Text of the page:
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Questions About Today’s Real Estate?

Posted by on Nov 8th, 2012 and filed under Between Friends. You can follow any responses to this entry through the RSS 2.0. You can leave a response or trackback to this entry

Ask Phyllis!



How much access is the buyer
allowed for inspections?


Phyllis Harb is a Realtor® with Prudential California Realty.  She may be contacted at (818) 790-7325  or by email AskPhyllis@RealtorHarb.com.

Phyllis Harb is a Realtor® with Prudential California Realty.
She may be contacted
at (818) 790-7325
or by email
AskPhyllis@RealtorHarb.com.

Dear Phyllis,
I have been following your column for years and don’t recall seeing this question asked/answered. Earlier this year, my fiancé and I bought our first home. As first time buyers, the process was both daunting and stressful. At the time of our initial property inspection, our inspector recommended additional inspections: roof, foundation and electrical.  We were unable to get each inspector there at the same time but were able to wrap it up with just two more visits to the home. The seller agreed to give us a $5,000 credit and we removed our contingency.  

We wanted to get some work done at our new home prior to our moving in (refinish hardwood floors, paint, upgrade to copper plumbing). We asked our agent to make the arrangements so that we could get the estimates and line up the contractors.

The seller refused to allow us to return with any additional contractors. He said it wasn’t in the contract and that he had made the home available to us for three inspections and an appraisal and there would be no more. We weren’t able to get our contractors in and lost several weeks while waiting for work to commence. Do you think we should take the seller to small claims court?            Linda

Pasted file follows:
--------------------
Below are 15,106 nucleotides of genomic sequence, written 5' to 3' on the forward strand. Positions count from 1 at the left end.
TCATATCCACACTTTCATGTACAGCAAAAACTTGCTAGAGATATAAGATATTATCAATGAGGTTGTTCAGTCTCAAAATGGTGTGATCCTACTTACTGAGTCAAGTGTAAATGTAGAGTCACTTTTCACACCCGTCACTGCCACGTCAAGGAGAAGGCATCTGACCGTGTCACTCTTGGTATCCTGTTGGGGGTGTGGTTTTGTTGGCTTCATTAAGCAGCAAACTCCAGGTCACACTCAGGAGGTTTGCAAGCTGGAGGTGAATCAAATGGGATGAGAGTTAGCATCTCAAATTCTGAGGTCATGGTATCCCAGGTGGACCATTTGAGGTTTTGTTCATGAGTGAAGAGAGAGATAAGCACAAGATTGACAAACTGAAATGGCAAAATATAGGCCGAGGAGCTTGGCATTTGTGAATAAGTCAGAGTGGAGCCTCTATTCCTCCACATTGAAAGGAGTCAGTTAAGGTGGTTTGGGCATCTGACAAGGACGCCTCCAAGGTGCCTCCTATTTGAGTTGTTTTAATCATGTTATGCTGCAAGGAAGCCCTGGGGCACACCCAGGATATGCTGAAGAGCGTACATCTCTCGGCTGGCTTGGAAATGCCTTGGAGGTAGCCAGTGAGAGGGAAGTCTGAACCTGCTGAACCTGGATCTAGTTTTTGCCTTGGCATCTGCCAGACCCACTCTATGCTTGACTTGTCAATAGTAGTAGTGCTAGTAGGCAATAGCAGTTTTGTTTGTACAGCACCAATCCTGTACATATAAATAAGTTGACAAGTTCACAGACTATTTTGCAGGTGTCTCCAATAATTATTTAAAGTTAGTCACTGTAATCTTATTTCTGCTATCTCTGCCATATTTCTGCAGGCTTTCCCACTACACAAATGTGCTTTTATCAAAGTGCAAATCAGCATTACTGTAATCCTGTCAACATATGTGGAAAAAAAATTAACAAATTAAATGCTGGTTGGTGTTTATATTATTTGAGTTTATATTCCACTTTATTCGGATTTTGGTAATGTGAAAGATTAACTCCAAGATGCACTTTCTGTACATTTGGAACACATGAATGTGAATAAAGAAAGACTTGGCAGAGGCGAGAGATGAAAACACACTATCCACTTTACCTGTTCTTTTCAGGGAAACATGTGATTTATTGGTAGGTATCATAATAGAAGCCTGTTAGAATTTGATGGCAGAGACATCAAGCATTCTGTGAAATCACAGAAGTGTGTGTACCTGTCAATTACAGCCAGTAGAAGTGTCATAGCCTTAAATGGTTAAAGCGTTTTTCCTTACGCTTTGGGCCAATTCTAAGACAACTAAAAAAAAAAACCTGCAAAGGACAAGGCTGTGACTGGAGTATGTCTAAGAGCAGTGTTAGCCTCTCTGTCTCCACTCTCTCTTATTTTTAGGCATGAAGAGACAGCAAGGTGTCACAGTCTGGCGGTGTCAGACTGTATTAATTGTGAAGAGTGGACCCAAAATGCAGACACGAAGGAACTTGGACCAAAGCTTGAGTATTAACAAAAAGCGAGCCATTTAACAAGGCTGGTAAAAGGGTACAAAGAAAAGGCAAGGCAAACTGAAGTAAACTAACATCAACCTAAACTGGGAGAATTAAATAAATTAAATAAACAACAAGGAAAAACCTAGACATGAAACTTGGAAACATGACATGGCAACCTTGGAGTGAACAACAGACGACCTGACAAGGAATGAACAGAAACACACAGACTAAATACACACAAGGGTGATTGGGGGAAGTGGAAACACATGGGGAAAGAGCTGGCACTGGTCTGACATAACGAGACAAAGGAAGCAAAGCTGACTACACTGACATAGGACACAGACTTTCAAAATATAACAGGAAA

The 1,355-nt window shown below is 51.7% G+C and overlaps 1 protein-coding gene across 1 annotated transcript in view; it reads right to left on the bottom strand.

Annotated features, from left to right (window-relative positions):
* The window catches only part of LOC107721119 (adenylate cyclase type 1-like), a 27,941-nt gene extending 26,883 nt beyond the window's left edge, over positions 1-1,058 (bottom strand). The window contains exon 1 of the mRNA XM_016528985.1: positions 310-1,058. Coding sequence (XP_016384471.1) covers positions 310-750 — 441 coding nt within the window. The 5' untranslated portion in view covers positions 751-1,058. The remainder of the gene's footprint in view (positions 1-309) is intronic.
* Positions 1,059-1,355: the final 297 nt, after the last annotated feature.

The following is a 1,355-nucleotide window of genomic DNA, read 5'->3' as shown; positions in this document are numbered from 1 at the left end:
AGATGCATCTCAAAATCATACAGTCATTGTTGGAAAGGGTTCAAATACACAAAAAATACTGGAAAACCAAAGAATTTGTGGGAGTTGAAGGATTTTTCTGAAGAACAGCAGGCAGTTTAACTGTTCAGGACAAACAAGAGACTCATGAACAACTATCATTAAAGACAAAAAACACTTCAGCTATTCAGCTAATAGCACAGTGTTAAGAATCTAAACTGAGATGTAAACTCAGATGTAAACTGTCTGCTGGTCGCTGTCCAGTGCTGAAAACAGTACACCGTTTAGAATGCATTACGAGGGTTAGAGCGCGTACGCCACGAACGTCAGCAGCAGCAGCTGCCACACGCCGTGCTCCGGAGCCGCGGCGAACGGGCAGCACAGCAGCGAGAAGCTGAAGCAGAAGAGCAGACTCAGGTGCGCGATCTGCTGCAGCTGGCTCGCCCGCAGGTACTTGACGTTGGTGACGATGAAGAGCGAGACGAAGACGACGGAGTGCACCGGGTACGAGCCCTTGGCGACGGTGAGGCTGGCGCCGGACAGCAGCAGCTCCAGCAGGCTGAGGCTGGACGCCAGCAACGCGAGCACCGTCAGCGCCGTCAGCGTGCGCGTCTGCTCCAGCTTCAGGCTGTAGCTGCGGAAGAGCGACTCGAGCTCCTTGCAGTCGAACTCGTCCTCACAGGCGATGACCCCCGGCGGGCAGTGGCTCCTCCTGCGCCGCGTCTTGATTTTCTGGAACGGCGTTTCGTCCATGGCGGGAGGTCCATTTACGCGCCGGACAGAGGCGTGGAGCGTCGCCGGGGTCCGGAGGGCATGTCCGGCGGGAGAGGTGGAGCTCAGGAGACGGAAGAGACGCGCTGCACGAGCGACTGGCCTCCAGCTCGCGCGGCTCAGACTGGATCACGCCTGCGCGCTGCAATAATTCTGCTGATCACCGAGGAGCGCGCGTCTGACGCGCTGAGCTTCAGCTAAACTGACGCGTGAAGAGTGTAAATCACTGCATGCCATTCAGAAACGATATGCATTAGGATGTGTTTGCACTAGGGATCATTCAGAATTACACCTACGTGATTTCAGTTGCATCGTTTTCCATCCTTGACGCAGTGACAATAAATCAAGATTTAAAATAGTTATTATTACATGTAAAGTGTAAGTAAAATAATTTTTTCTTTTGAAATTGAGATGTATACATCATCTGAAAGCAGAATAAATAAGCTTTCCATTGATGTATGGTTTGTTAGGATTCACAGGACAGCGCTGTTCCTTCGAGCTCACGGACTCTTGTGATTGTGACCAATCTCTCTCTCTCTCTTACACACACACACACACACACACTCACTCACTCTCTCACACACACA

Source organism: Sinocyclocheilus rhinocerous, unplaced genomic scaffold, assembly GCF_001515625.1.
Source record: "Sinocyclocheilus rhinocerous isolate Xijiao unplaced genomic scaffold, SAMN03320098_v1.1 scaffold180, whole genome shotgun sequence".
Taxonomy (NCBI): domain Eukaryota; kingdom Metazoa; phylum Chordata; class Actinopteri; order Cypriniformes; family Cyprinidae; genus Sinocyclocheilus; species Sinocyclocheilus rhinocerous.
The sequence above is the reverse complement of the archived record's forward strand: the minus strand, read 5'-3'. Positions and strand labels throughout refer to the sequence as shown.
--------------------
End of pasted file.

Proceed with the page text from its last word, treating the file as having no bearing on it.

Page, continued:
Dear Linda,
I am a real estate agent, and not able to offer legal advice. I am sorry that the seller was not willing to accommodate your request.  Buying a home is very emotional and stressful for both buyer and seller. Prior to putting their home on the market, many sellers declutter and depersonalize. Then showings commence and they have lost the privacy and comfort of their home. This continues until the home is in escrow and the seller can somewhat relax their higher standards.

In hindsight, I think you should have asked to incorporate the estimates with your final walk through.  The seller might have been agreeable to that. The final weeks of escrow can be a very busy time for the seller as they are in full packing mode.

On a positive note, you have now joined the ranks of homeowner and no longer need to compete in this heated seller’s market. Congratulations on your home!

 


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Phyllis Harb is a Realtor® with Prudential California Realty.
She may be contacted at (818) 790-7325 or by email AskPhyllis@RealtorHarb.com.

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